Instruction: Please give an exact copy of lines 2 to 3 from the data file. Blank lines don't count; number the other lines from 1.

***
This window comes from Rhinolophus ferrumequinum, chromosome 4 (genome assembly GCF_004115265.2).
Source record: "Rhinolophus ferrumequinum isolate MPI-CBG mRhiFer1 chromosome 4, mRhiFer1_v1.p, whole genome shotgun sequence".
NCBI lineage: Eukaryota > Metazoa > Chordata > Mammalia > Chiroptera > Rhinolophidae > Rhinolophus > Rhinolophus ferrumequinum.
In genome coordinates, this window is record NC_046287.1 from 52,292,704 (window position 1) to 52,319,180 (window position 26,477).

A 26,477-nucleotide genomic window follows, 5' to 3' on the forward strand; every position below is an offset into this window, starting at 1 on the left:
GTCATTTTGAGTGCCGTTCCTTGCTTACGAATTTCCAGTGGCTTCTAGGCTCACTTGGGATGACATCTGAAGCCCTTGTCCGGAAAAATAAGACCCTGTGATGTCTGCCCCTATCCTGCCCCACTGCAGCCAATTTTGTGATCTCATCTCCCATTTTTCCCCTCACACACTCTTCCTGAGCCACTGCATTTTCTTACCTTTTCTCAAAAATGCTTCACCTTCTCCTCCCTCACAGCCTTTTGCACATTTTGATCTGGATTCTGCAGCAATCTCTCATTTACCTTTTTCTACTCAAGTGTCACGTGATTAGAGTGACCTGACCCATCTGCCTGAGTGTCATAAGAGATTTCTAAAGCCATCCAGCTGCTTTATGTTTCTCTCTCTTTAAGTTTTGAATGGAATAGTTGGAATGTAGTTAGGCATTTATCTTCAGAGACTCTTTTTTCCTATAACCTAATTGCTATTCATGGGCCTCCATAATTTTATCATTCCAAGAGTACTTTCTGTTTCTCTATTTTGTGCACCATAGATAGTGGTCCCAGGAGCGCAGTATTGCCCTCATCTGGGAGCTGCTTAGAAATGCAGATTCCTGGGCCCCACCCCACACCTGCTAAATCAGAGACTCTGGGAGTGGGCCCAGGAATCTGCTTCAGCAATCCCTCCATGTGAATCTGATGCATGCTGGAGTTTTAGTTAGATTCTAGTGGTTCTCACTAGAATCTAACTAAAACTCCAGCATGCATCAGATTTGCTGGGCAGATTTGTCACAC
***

Source record: "Rhinolophus ferrumequinum isolate MPI-CBG mRhiFer1 chromosome 4, mRhiFer1_v1.p, whole genome shotgun sequence".
NCBI lineage: Eukaryota > Metazoa > Chordata > Mammalia > Chiroptera > Rhinolophidae > Rhinolophus > Rhinolophus ferrumequinum.